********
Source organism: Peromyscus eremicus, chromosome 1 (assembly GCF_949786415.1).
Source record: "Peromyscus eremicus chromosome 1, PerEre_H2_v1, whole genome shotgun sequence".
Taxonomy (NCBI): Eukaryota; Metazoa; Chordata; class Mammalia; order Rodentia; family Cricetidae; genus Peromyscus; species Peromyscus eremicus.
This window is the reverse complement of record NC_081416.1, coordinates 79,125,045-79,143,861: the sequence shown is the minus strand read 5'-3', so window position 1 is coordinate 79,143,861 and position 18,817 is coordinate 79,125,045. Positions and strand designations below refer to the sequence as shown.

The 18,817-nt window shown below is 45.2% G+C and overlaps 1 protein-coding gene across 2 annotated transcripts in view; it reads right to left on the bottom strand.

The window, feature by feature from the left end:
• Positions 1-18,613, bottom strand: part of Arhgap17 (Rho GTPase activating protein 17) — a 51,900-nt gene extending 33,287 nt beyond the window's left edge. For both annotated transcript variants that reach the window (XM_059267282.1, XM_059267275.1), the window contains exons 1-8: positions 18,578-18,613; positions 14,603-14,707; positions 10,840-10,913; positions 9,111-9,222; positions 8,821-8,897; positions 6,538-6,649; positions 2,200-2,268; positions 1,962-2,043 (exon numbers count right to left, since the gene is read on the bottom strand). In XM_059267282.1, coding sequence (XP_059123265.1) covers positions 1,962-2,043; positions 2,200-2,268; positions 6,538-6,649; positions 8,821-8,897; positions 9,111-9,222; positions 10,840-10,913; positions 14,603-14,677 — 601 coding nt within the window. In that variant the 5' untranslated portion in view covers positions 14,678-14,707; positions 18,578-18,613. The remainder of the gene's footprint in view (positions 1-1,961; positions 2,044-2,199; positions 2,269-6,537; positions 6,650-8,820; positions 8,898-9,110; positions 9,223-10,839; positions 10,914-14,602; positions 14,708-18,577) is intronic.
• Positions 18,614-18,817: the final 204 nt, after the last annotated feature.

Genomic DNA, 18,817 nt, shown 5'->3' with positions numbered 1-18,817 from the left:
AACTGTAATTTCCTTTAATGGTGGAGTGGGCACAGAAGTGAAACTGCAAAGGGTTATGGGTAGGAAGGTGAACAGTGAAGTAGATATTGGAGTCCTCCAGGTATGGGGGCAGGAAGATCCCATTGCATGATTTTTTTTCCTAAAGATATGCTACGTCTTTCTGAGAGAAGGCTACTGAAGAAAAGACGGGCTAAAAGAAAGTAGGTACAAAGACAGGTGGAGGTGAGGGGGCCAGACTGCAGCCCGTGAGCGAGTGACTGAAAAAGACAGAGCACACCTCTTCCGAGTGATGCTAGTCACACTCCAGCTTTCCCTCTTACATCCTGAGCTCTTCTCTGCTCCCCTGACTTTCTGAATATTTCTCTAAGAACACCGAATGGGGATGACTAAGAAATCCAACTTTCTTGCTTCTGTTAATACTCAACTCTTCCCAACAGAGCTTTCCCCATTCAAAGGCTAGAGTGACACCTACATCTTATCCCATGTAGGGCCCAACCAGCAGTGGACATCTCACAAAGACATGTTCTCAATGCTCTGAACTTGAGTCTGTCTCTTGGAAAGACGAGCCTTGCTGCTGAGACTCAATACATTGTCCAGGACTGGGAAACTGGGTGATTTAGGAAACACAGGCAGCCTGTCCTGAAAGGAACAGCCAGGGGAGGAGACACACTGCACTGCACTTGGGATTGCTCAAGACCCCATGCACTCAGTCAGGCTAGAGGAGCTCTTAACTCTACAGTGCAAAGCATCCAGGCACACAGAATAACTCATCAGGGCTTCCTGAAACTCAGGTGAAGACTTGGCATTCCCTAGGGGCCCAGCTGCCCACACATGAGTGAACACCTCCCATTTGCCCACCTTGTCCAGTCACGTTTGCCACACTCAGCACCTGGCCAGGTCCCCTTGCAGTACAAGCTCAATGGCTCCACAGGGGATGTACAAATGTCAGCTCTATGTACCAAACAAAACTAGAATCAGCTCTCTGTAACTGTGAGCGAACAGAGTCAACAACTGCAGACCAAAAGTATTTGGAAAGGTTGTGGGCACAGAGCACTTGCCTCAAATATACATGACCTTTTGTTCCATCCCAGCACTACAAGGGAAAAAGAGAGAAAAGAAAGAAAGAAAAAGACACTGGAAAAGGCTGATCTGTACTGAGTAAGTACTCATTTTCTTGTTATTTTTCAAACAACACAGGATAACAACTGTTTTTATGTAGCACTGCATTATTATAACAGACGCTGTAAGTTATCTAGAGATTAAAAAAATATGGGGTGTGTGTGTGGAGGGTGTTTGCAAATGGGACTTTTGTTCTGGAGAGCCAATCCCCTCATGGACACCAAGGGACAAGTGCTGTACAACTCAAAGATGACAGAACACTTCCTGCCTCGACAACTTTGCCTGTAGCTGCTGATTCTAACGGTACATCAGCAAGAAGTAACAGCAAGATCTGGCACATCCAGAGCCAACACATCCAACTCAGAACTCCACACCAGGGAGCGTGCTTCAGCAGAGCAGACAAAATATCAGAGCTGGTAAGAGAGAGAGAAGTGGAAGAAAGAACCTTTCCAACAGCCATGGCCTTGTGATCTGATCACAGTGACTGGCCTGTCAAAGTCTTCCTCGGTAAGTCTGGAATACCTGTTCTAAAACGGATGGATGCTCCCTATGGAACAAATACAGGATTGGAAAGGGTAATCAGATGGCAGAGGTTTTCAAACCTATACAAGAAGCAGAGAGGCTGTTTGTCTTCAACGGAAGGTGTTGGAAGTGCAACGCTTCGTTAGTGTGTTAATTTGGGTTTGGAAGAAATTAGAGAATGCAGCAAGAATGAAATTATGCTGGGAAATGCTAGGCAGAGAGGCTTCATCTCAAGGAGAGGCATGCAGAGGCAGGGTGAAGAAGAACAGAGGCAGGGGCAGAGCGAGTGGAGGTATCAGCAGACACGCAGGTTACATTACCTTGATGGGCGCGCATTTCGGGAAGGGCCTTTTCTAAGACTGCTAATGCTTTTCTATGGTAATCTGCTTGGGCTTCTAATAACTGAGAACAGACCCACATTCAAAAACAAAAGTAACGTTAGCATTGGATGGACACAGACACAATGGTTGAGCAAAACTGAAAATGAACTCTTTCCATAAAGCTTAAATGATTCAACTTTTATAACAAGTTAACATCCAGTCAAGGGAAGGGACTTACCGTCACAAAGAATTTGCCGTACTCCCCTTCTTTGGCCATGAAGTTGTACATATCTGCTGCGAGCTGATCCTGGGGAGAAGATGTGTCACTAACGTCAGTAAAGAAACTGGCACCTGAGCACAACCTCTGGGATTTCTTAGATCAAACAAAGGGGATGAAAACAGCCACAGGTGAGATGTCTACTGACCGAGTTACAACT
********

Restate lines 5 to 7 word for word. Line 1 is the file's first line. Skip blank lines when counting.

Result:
The 18,817-nt window shown below is 45.2% G+C and overlaps 1 protein-coding gene across 2 annotated transcripts in view; it reads right to left on the bottom strand.

The window, feature by feature from the left end:
• Positions 1-18,613, bottom strand: part of Arhgap17 (Rho GTPase activating protein 17) — a 51,900-nt gene extending 33,287 nt beyond the window's left edge. For both annotated transcript variants that reach the window (XM_059267282.1, XM_059267275.1), the window contains exons 1-8: positions 18,578-18,613; positions 14,603-14,707; positions 10,840-10,913; positions 9,111-9,222; positions 8,821-8,897; positions 6,538-6,649; positions 2,200-2,268; positions 1,962-2,043 (exon numbers count right to left, since the gene is read on the bottom strand). In XM_059267282.1, coding sequence (XP_059123265.1) covers positions 1,962-2,043; positions 2,200-2,268; positions 6,538-6,649; positions 8,821-8,897; positions 9,111-9,222; positions 10,840-10,913; positions 14,603-14,677 — 601 coding nt within the window. In that variant the 5' untranslated portion in view covers positions 14,678-14,707; positions 18,578-18,613. The remainder of the gene's footprint in view (positions 1-1,961; positions 2,044-2,199; positions 2,269-6,537; positions 6,650-8,820; positions 8,898-9,110; positions 9,223-10,839; positions 10,914-14,602; positions 14,708-18,577) is intronic.